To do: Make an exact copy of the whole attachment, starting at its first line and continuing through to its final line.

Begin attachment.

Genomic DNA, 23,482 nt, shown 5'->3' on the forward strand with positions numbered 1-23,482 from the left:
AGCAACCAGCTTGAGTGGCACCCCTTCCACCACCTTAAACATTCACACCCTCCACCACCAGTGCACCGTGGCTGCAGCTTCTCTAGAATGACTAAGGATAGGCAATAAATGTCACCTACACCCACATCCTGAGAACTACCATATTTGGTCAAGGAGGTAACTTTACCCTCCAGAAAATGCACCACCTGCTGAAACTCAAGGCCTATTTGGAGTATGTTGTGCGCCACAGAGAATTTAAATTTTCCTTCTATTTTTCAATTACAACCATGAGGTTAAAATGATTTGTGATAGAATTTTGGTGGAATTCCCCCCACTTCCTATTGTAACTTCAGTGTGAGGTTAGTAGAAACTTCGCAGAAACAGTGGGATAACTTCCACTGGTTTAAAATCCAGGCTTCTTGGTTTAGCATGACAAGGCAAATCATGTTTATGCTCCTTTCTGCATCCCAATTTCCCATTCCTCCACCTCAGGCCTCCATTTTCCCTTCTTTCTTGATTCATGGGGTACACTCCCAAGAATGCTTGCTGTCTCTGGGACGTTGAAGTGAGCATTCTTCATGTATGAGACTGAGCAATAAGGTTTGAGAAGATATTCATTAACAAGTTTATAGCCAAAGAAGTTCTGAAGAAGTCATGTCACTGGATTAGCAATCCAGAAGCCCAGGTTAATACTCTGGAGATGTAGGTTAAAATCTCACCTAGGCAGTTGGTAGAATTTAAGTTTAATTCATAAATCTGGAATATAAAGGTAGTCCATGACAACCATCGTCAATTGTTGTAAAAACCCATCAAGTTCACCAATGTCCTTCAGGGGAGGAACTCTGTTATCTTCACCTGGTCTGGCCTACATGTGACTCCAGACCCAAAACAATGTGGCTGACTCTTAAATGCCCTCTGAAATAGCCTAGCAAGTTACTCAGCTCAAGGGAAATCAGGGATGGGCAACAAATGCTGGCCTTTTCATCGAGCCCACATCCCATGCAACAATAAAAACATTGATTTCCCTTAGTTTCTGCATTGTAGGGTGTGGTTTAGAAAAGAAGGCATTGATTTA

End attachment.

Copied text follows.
Genomic DNA, 23,482 nt, shown 5'->3' on the forward strand with positions numbered 1-23,482 from the left:
AGCAACCAGCTTGAGTGGCACCCCTTCCACCACCTTAAACATTCACACCCTCCACCACCAGTGCACCGTGGCTGCAGCTTCTCTAGAATGACTAAGGATAGGCAATAAATGTCACCTACACCCACATCCTGAGAACTACCATATTTGGTCAAGGAGGTAACTTTACCCTCCAGAAAATGCACCACCTGCTGAAACTCAAGGCCTATTTGGAGTATGTTGTGCGCCACAGAGAATTTAAATTTTCCTTCTATTTTTCAATTACAACCATGAGGTTAAAATGATTTGTGATAGAATTTTGGTGGAATTCCCCCCACTTCCTATTGTAACTTCAGTGTGAGGTTAGTAGAAACTTCGCAGAAACAGTGGGATAACTTCCACTGGTTTAAAATCCAGGCTTCTTGGTTTAGCATGACAAGGCAAATCATGTTTATGCTCCTTTCTGCATCCCAATTTCCCATTCCTCCACCTCAGGCCTCCATTTTCCCTTCTTTCTTGATTCATGGGGTACACTCCCAAGAATGCTTGCTGTCTCTGGGACGTTGAAGTGAGCATTCTTCATGTATGAGACTGAGCAATAAGGTTTGAGAAGATATTCATTAACAAGTTTATAGCCAAAGAAGTTCTGAAGAAGTCATGTCACTGGATTAGCAATCCAGAAGCCCAGGTTAATACTCTGGAGATGTAGGTTAAAATCTCACCTAGGCAGTTGGTAGAATTTAAGTTTAATTCATAAATCTGGAATATAAAGGTAGTCCATGACAACCATCGTCAATTGTTGTAAAAACCCATCAAGTTCACCAATGTCCTTCAGGGGAGGAACTCTGTTATCTTCACCTGGTCTGGCCTACATGTGACTCCAGACCCAAAACAATGTGGCTGACTCTTAAATGCCCTCTGAAATAGCCTAGCAAGTTACTCAGCTCAAGGGAAATCAGGGATGGGCAACAAATGCTGGCCTTTTCATCGAGCCCACATCCCATGCAACAATAAAAACATTGATTTCCCTTAGTTTCTGCATTGTAGGGTGTGGTTTAGAAAAGAAGGCATTGATTTA